Dave Scott's blog this week talks about local police departments, outrageous retirement packages, treasure hunting, Atlanta and more.
Dave Scott’s blog this week talks about our local city and county police departments, outrageous retirement packages, local treasure hunting, Atlanta and more… and you can read it first on SearchAmelia.com!
While it appears that both Nassau County and Fernandina Beach law enforcement agencies are doing bang-up jobs it also appears that a few of those that do commit illegal acts hereabouts have elevators that don’t go all the way to the top.
Nassau County Sheriff Bill Leeper reports that crime fell by 17.2 percent county-wide, well below the state average of 4.7 percent, and Fernandina Beach has the lowest crime rate in its recorded history despite reducing its force from 35 to 30 full time officers, Fernandina Police Chief James Hurley, tells me.
According to the Uniform Crime Report (UCR) statistics provided by the Florida Department of Law Enforcement (FDLE) there were 247 fewer county crimes overall in 2013 than 2012 in Nassau County.
In Fernandina Beach Chief Hurley has done a number of things to bolster his department’s law enforcement presence including using many of his retired officers and organizing a crack volunteer auxiliary force in a variety of effective ways. He added that “social media is also becoming a rapidly developing tool, as you would expect, as is technology in general.
“Faster communications is important when you are looking for information or just to get the word out about a trend or incident and the folks we have do a terrific job,” he says. But, he’s not complacent saying “I’m reluctant to poke the crime devil… this job is sometimes about holding your breath.”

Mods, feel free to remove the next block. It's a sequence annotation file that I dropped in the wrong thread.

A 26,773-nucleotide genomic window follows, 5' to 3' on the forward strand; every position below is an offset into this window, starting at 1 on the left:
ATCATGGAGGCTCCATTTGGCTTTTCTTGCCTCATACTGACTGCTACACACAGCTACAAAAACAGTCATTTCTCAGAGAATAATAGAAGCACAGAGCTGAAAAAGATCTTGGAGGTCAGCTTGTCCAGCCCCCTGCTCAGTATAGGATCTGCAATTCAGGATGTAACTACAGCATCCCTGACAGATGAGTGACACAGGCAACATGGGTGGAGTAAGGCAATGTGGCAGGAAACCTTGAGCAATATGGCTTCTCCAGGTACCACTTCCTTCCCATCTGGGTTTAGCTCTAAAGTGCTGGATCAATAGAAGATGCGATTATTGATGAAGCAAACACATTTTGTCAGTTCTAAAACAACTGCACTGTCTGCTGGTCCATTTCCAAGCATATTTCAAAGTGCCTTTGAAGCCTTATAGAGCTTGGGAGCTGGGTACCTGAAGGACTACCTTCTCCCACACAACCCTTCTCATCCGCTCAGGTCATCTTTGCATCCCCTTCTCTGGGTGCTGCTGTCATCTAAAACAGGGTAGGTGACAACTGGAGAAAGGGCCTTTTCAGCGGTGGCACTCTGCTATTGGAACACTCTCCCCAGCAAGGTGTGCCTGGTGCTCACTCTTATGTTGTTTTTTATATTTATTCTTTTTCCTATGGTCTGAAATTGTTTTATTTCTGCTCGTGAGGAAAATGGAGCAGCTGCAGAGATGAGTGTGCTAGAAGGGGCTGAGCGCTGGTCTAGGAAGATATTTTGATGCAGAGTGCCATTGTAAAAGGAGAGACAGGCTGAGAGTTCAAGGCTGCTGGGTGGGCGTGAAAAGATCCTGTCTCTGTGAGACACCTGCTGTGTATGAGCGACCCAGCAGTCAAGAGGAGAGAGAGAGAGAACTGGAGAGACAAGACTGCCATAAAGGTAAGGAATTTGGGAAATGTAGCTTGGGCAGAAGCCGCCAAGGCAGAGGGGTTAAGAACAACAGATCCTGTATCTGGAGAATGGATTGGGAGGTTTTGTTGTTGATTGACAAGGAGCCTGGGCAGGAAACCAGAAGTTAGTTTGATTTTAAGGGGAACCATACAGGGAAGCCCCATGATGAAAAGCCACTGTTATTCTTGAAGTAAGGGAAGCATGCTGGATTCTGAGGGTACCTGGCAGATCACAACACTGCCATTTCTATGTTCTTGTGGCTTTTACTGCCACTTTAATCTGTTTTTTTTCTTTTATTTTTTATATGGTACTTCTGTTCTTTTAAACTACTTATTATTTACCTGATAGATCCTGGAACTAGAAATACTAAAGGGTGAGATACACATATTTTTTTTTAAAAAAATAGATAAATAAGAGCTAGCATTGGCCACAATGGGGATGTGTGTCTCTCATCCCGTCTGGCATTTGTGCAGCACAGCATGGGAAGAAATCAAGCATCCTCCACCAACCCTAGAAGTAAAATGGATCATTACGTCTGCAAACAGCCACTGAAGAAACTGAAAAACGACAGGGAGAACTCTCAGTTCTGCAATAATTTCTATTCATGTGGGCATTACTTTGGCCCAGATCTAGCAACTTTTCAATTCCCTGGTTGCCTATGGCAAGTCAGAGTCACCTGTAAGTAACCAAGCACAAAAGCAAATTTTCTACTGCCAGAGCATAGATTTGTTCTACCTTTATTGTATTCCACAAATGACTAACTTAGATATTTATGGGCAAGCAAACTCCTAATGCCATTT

It also appears that many criminals on Amelia Island stay out in the sun too long. For example a would-be bank robber, who after bungling his first bank heist, had his girl friend drive him a few blocks away to a second bank and then attempted to escape across Shave Bridge where the cops, alerted by employees of the first failed robbery, had blocked the bridge, and tracked him in the stopped line of traffic through a GPS device located in the stolen loot.
And then there was the guy who assaulted a woman in her car and then called her on his cell phone he left in the back seat and arranged to meet her so she could return it to him. She brought the police along to help in the transaction with this dimwit.
We are indeed fortunate to have a chief and a police force and a sheriff and deputies that are the envy of many much larger municipalities.